Generation Wealth brings to fruition twenty-fve years of inquiry into what I call “the influence of affluence.” Since 1992, when I began my first book, Fast Forward: Growing Up in the Shadow of Hollywood, I’ve been asking questions about the culture of materialism, the cult of celebrity, and the growing phenomenon of status based on appearance and self-presentation. The concept of this project began to come together after the 2008 financial crisis, when I realized that all the stories I had documented were part of a larger narrative—a morality tale in which we were all implicated.

While I call this work Generation Wealth, it isn’t simply about the wealthy. It’s about our increasing aspiration for wealth, which is at the same time becoming a more and more unrealistic goal for many. Today we have a greater concentration of wealth in the hands of a few than ever before, with less social mobility for everyone else. The American Dream once meant that through hard work each of us had an equal opportunity to do well. Now that dream has metastasized into unattainable fantasy. “People want to live in Mar-a-Lago with Donald Trump,” social critic Chris Hedges tells us in an interview for this project. Keeping up with the Joneses has become Keeping up with the Kardashians. And if you don’t have money, as the rapper Future explains, the strategy is to “fake it till you make it,” even if you go broke trying.

In this work, I have examined the shift away from traditional virtues—modesty, thrift, social responsibility—toward a culture that admires bling and self-indulgence. I’ve been interested in the psychology behind our desire to acquire, our striving to be other than we are. Extending beyond girls’ insecurities about body image, which I explored in my 2002 book Girl Culture, I have documented this striving among the poor in a culture that worships wealth, among the aging in a society that idolizes youth, even among the people of Russia and China, who now also seek status achieved through luxury brands, rejecting the communist ideology that attempted to erase class distinctions.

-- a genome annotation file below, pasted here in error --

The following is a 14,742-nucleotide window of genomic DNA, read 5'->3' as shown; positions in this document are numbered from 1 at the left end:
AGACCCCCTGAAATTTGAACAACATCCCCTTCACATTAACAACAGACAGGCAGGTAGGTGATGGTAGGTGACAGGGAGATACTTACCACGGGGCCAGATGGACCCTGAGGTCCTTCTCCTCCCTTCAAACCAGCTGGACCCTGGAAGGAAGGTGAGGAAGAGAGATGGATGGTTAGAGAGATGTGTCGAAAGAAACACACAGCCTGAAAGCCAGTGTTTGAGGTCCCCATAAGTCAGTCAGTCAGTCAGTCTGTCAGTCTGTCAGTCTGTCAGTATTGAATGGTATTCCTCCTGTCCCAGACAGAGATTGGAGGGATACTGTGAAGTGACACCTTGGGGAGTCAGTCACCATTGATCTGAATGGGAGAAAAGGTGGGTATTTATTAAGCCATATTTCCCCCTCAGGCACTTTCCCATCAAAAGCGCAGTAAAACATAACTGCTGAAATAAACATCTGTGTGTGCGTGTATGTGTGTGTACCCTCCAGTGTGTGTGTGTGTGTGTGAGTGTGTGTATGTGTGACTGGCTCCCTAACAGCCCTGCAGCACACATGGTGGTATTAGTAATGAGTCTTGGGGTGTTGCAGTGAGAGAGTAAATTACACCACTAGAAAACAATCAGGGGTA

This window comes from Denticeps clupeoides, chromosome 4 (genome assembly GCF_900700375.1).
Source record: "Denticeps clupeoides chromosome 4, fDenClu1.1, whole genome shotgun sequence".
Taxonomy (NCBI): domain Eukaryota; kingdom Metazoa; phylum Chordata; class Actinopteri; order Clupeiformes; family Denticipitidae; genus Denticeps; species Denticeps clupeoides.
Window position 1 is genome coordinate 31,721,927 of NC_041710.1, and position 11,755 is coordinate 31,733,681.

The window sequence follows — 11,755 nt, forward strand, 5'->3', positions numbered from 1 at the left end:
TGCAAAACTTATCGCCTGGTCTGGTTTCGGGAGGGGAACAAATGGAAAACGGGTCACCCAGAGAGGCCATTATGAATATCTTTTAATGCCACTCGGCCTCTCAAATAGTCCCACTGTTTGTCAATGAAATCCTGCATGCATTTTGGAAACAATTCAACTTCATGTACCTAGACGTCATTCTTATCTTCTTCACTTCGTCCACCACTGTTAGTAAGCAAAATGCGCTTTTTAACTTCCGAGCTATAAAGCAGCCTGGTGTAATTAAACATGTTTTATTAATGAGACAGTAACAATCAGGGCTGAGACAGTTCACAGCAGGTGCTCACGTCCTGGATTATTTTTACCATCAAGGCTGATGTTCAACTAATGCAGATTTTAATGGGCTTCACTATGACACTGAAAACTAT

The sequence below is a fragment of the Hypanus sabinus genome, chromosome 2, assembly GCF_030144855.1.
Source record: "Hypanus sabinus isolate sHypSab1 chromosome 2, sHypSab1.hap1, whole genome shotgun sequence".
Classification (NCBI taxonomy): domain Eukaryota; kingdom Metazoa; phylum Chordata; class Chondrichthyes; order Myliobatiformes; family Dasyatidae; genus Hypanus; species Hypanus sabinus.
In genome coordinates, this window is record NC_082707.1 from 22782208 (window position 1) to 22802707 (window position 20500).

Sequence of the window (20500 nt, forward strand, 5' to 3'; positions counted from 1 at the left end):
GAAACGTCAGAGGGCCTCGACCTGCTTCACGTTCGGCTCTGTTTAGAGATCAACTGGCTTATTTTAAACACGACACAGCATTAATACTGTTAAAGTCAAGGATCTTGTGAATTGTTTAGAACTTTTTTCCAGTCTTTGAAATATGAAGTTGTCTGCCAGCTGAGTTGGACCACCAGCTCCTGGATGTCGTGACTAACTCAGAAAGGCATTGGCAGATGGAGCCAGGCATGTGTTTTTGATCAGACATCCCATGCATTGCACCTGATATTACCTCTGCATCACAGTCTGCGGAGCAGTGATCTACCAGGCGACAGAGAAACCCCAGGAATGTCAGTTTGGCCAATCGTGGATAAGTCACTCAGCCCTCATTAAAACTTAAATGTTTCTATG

It seems not surprising, at this point in time, that Trump— a fashy reality-TV star and real estate developer who may be the apotheosis of “Generation Wealth”—has been elected leader of the free world.

What I learned from the truth tellers on these walls is that chasing wealth is ultimately unsatisfying. As former Wall Street trader Sam Polk tells us, it’s an addiction like any other. Although this journey has sometimes felt like witnessing the decline of Western civilization, there are glimpses of hope in the knowledge gained along the way: in fugitive financier Florian Homm’s discovery of the meaning of life after losing everything; in the peace the spendthrift Kathy fnds living by the sea, even though she had to become homeless to experience it; and in the real social change enacted by Iceland’s citizens a"er they had the largest banking collapse in economic history. Even time-share mogul David Siegel, who tried to build the biggest house in America, admits at the end of my film The Queen of Versailles that he regretted pursuing his grand ambitions through frantic borrowing, calling it “a vicious cycle.” Implicating himself and us, he adds, “No one is without guilt.”

Lauren Greenfield
Curated by Lauren Greenfield and Trudy Wilner Stack.
Generation Wealth by Lauren Greenfield was originally shown at and created by the Annenberg Space for Photography.


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